William P. Parrott Journal, 1839 (Page 54-55)
Fort Fairfield Sept 7th 1839
Hon Rufus Macintire
Sir Mr Hooper positively refuses to give any Bond or Security whatever he has as near as I can asscertain [ascertain] put all his property out of his hands and intends to go to the Provinces
Mr Fairbanks is ready to sign any bond and has already put his name to the bonds as he agreed to do, I think the only way to manage Hooper is to arrest him I have not the means of doing here legaly [legally]. Mr Carr will[?] wait in Houlton the return mail as no time is to be lost in arresting him, and if the warrants are sent at that time he can be arrested immediately
State of Maine
Wheras the part of the State of the Maine heretofore claimed by th eBritish Government was by agreement of both claimants placed under exclusive charge of the Land Agent of the State of Maine for a term of time stipulated in that agreement
Therefore all persons are forbidden under any pretence [pretense] whatever from entering on to said territory or any part of the same for the purpose of cutting or making timber or for committing any trespass whatever.
September 8th 1839.
An attack was made this morning at 3 oclock the enemy retreated at the fare[?] of the Sentinel[?] number supposed to be 50 or 60
a quantity of arms &c found for which [?] [?] book.
Fort Fairfield Sept. 8th 1839
Hon Rufus MacIntire
Land Agent State of Maine
In my last letter to you seaking [seeking] your attention to the very p[?] result which would come from the granting permits by Massachusetts on the waters of the Aroostook this was proved night before last by an attack upon this post by a large number of men from the Province said to have been commanded by an officer of the Militia of New Brunswick
They were armed with government arms and the Roll[?] Cartridges which were in those we got, gave evidence they had been made in some Arsenal, and not by the people in the neighborhood of the T[?]
The number of the men has been variously[?] estimated at 50[?] to 60 I should judge from the appearance of the trails they made through the grain and grass that there was certainly forty[?] men They attempted the attack about 3 o clock in the morning, the night was very dark and the sentinel when he first discovered them fired upon them immediately without challenging and they all took to there [their] [?] leaving behind them there [their] [?] powder muskets; bayonets &c I understand many were injured by falling over stump logs &c in there [their] retreat which from the appearance of the grain must have been [?] indeed in many places they were so frightened they ran[?] round[?] & round[?] They were upon [?] Tibbets[?] on [?] John [?] and a fellow named Craven[?] both of Woodstock[?] are said to have been there [their] leaders Craven I can prove to have been here by persons[?] within the State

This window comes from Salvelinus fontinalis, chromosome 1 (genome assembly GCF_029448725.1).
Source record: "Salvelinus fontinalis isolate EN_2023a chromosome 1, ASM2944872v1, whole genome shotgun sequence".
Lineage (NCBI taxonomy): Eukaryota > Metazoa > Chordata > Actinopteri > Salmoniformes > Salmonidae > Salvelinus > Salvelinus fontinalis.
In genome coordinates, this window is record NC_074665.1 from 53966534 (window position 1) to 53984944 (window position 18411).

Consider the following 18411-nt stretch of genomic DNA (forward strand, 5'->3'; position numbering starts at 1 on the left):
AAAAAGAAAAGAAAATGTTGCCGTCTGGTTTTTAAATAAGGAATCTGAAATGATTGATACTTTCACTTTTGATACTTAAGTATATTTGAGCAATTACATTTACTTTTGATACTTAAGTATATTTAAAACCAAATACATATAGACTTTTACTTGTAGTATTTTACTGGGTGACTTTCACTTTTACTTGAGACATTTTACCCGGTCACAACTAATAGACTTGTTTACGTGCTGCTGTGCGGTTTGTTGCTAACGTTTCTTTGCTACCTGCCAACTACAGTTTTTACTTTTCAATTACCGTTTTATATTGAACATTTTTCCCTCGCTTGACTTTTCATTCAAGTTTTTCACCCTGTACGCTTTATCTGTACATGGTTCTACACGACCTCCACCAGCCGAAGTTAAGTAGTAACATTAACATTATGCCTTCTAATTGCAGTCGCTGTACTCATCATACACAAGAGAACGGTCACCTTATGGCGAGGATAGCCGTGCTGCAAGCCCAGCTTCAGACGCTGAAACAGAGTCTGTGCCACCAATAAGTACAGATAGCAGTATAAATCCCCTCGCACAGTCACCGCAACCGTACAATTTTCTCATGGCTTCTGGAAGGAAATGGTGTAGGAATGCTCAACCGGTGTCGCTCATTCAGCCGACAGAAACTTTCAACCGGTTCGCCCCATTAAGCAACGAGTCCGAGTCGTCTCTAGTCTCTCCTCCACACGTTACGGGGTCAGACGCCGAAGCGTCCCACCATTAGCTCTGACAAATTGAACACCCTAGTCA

The muskets evidently[?] come from some place of [?] and many of the men come up from Woodstock[?] for this purpose – The following persons I have reason to believe and do believe were in the gang –John [?] Woodstock[?] –Mich Sullivan[?] River[?] deShute [DeChute] –George Wright [River[?] deShute [DeChute]] –James Lloyd Manford[?] –Abraham [?] –Cravan[?] of Woodstock[?] –John [?] [of Woodstock[?]]
It was also reported here with how much truth I know not that a drunkin[drunken?] fellow named Dwyer or Dyer as he signs his name [?] struck[?] [?] &c[?] was here or that he assisted at [?] to urge the others on
Description: William P. Parrott served as the Assistant Land Agent for the State of Maine under Rufus McIntire, the Land Agent. During the Aroostook War Parrott was stationed in Fort Fairfield. The journal includes entries written by Parrott between April and November of 1839, but also includes copies of Parrott's correspondence.
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